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      Skater Peggy Oki. in Dogtown and Z-Boys
      Skater Peggy Oki.
    Elder Skatesmen

    Fast-paced and intoxicating, "Dogtown and Z-Boys" tells how a small group of maverick surfer boys — and one girl — reinvented skateboarding before anyone dreamed of the X-Games.


    Sometimes a spoonful of taurine-charged irreverence is all you need to push through the webwork of a nerve-trodden week. So take some advice — if you need a fix, go check out "Dogtown & Z-Boys." Even if you're not interested in the history of extreme skateboarding per se, you're almost guaranteed to come away seeing the world through fresh eyes.

    Directed by: Stay Peralta.
    Written by: Craig Stecyk and Stacy Peralta.
    Featuring: Jay Adams, Tony Alva, Bob Biniak, Paul Constantineau, Shogo Kubo, Jim Muir, Peggy Oki, Stacy Peralta, Nathan Pratt, Wentzle Ruml, Allen Sarlo..
    Narrator: Sean Penn.

    Related links: Official site
    This isn't the result of Sean Penn's earnest narration, nor is it thanks to a novel topic, fascinating though insider views on sport tend to be in their revelations about human resolve. Instead, it's the film's wholesale abandonment of talking suits and dramatization: "Dogtown" pioneers a form, cleverly packing a historical documentary with something unprecedented. Movement.

    Fancy skateboarding — replete with tricks — emerged from more than one part of the country in the mid- to late-1970s, but according to the film, vertical skateboarding — the kind that utilizes half-pipes and eye-popping hairpin maneuvers — owes its origins to a maverick group of surfers from a dogged scrap of civilization in lower Santa Monica named accordingly — Dogtown. The inventors, teenage miscreants with a singular passion for surfing, spent every truant moment surfing boards custom-created by the owners of the Zephyr Surf Shop. Like the obstacle course of surf that these riders hoarded — outlined by the decrepit remains of a roller coaster park that had constituted the "Coney Island of the West" — the surfer's lives were dotted with structural catastrophe, but they buried themselves in their sport and bombarded intruders with the vengeance reserved for the society that had cast them as outsiders.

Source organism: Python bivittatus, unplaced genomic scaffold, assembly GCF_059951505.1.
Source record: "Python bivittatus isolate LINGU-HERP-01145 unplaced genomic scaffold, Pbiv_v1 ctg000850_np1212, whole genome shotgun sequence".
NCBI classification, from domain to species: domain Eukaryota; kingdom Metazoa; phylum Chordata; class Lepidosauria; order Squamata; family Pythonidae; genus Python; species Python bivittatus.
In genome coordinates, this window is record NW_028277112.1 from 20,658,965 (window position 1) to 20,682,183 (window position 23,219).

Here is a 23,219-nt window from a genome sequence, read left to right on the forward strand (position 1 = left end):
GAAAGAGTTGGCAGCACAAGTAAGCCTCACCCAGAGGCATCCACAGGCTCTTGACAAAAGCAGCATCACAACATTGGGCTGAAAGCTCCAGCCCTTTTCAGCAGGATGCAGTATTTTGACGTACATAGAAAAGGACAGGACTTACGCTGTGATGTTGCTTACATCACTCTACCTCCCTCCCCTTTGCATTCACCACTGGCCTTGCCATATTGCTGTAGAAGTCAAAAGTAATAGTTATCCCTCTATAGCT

"Dogtown" pioneers a form, cleverly packing a historical documentary with something unprecedented. Movement.
    These pioneers — among them Tony Alva (often credited with the singlehanded invention of vertical skating), Jay Adams (teenage sensation), and Stacy Peralta (the maker of this documentary) — rode their surfboards smooth and low. But the Zephyr, or "Z-Boys" (including one woman, Peggy Oki), wanted to practice riding when the waves "weren't good."

    By then, skateboarding had already come and gone. Manufacturers stopped putting out the boards, which were stiff and dangerous without shock absorption. So the Z-Boys got creative, sawing off roller skates for wheels. A 1972 innovation — polyurethane rollers — changed everything. The Z-Boys soon laid siege to the concrete waves inherent in empty pools and playgrounds, skating the way they surfed, so one served the other and vice versa. Eventually, the mavericks grabbed the spotlight and the attention of a skating community, placing at the national skating competition in Del Mar.